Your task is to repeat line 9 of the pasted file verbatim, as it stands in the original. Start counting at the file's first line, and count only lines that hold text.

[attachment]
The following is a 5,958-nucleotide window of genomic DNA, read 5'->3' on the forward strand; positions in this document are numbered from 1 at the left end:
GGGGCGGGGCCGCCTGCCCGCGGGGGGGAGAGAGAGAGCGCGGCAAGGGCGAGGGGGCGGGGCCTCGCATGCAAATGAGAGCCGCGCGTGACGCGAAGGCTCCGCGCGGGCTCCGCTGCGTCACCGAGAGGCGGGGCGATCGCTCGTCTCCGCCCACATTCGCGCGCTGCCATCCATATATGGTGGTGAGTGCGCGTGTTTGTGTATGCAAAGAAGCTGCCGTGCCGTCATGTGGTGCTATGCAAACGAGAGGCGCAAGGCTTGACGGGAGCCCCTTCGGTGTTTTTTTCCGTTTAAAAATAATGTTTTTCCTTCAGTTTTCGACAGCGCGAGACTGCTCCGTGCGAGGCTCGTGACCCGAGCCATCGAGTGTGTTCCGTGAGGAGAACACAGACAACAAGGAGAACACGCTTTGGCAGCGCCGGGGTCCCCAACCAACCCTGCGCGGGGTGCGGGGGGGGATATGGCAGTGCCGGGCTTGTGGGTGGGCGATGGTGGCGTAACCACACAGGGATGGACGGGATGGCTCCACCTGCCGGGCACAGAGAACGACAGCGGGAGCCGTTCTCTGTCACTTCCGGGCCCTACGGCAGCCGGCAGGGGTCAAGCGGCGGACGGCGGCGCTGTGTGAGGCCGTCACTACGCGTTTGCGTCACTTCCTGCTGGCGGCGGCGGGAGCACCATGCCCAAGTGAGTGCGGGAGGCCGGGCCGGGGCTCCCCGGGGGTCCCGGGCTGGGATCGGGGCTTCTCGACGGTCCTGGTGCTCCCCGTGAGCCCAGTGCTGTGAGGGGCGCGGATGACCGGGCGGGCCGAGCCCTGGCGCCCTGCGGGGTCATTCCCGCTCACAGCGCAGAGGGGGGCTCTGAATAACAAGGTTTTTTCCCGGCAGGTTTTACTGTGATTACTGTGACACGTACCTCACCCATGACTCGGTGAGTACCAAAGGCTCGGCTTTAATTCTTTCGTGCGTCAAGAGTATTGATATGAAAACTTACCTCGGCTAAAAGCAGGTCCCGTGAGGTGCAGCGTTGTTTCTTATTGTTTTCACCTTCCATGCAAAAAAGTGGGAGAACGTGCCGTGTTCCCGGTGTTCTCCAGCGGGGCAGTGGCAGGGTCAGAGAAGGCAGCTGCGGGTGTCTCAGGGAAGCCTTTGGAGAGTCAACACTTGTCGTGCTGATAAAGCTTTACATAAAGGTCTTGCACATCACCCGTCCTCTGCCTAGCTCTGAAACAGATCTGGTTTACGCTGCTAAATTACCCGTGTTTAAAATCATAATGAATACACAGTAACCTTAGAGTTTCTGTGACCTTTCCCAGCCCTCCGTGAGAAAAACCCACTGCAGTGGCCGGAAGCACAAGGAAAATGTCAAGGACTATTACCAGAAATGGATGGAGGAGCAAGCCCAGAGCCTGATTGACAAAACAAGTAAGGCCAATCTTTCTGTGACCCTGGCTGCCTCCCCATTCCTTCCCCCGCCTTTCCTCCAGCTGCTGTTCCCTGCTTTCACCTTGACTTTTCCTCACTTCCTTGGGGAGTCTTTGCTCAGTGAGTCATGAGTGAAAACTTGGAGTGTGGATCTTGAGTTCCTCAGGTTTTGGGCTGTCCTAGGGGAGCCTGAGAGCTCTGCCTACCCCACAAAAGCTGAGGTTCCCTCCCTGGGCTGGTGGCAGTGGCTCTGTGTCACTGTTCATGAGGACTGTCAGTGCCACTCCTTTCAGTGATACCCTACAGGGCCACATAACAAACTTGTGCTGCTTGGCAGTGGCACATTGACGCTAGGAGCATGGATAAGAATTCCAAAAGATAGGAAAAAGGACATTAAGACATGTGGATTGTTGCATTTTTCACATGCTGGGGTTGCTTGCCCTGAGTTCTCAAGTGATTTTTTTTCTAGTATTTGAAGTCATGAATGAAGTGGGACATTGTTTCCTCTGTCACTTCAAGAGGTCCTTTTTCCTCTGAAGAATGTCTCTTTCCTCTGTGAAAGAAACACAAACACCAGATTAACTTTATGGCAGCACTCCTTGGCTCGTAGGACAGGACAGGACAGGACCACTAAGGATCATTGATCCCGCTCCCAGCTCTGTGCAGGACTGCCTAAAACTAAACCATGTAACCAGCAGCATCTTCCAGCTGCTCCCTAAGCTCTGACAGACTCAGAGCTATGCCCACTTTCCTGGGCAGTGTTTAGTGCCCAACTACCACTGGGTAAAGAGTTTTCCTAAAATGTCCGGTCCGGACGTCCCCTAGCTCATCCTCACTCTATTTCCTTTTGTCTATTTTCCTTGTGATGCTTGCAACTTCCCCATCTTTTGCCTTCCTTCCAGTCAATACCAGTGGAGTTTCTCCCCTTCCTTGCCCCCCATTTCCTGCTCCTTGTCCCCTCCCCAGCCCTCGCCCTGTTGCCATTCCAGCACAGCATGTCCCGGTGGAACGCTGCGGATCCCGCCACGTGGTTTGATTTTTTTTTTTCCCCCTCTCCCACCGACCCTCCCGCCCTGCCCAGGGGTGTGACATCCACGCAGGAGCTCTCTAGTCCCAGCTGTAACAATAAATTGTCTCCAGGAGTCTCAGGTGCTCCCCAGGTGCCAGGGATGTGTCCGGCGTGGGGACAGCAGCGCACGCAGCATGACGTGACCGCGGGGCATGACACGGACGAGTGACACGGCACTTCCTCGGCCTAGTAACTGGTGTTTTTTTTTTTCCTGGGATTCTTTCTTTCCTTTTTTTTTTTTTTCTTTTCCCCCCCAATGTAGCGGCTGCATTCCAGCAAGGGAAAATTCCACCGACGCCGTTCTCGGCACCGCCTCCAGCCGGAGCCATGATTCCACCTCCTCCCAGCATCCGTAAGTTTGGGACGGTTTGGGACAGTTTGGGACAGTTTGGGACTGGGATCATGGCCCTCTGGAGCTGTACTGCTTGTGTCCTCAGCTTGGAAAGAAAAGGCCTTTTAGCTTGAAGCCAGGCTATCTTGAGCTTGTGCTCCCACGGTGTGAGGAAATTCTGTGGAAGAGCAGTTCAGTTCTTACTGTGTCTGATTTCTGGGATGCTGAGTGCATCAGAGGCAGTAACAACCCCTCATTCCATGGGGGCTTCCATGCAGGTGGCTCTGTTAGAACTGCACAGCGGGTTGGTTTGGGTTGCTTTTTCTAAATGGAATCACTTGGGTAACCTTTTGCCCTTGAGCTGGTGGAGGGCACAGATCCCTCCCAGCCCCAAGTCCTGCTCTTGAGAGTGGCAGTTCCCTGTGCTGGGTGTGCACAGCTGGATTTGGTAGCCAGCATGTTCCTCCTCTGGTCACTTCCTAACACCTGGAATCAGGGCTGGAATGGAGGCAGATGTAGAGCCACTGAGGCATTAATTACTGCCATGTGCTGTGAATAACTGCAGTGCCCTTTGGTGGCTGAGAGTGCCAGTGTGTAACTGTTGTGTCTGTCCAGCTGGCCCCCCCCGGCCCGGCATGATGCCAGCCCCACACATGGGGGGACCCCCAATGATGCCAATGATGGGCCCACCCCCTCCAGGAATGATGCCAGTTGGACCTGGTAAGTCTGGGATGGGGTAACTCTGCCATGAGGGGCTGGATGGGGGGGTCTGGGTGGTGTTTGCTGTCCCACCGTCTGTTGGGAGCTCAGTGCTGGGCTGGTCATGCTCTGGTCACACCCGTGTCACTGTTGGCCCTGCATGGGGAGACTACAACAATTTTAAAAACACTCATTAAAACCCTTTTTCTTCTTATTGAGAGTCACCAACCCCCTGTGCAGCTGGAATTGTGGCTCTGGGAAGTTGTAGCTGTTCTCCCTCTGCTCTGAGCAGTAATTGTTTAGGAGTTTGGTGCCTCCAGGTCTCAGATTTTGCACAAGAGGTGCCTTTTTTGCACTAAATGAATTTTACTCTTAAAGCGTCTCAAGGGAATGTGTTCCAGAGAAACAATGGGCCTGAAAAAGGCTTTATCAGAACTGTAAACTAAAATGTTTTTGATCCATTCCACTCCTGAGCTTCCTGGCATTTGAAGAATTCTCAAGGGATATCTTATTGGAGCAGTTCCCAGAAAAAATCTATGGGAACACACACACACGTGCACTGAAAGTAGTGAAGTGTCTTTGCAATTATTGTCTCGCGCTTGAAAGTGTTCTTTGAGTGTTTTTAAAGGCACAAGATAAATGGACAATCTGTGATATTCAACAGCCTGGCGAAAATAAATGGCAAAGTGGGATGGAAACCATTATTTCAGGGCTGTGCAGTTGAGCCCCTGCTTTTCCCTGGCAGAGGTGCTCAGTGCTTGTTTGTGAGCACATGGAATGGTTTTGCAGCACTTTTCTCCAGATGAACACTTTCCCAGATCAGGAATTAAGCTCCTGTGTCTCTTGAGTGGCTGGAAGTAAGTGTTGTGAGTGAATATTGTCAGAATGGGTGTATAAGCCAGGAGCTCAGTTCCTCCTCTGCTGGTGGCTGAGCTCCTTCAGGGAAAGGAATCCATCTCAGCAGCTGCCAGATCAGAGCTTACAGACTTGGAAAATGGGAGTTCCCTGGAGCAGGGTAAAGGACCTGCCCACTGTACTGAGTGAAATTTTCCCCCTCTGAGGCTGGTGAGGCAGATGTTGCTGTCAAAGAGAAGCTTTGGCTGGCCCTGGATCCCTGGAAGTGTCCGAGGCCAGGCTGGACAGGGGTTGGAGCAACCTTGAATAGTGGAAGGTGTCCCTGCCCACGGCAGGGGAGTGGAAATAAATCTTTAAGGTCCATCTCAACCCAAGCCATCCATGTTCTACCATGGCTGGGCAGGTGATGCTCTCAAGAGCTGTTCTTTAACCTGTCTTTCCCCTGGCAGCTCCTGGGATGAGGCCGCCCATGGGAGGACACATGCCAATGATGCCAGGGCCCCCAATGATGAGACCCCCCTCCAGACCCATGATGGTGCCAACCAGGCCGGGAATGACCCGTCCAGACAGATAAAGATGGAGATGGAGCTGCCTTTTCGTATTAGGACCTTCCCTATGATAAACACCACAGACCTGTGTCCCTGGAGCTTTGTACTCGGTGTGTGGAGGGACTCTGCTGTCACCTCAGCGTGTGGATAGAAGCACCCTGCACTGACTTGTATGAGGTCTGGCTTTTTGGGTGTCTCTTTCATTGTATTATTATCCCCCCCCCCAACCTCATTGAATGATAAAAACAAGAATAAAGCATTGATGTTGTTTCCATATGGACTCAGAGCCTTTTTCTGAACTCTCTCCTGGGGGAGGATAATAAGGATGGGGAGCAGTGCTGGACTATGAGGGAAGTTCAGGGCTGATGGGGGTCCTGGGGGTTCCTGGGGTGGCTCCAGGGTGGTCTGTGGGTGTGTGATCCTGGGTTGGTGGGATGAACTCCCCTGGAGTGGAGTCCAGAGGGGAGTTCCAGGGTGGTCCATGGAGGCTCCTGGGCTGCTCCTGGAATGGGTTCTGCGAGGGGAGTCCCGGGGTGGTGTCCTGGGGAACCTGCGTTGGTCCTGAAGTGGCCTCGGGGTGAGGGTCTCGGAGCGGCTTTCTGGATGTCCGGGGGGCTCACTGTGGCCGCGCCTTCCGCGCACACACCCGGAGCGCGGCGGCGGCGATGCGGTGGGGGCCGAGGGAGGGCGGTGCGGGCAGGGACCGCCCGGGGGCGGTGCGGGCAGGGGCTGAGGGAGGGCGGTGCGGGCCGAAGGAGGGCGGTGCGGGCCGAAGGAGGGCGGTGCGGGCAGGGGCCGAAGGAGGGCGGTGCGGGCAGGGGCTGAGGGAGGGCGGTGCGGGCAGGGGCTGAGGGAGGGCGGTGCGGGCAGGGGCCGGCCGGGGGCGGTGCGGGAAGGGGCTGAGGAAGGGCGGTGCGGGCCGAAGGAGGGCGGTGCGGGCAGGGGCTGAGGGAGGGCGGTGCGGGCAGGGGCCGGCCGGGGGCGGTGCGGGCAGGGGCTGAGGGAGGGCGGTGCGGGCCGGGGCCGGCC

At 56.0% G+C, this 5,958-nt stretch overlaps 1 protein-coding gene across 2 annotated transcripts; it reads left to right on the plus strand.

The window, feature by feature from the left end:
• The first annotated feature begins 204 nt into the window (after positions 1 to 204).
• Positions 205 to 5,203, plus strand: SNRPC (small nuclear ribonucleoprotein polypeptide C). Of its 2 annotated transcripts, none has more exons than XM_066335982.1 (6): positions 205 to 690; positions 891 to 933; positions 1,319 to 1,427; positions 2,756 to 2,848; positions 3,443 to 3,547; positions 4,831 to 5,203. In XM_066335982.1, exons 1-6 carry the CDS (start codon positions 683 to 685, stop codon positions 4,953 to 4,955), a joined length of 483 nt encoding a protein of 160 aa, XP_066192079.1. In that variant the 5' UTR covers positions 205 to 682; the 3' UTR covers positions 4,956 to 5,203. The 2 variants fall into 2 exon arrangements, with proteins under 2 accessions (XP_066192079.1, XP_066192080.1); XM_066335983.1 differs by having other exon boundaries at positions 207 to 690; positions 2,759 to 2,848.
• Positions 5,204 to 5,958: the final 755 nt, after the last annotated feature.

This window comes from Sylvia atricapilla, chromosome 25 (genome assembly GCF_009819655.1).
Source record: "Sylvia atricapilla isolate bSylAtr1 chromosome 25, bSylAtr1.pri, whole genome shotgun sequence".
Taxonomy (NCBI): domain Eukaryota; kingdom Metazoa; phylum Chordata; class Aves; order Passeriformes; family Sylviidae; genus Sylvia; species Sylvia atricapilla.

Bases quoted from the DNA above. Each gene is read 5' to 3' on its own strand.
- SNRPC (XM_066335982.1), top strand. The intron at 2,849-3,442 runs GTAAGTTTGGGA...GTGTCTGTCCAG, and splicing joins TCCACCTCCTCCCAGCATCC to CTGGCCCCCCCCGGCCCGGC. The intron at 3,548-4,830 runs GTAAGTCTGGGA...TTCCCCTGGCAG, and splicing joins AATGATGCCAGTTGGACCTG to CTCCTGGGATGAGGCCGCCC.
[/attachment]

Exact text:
Source record: "Sylvia atricapilla isolate bSylAtr1 chromosome 25, bSylAtr1.pri, whole genome shotgun sequence".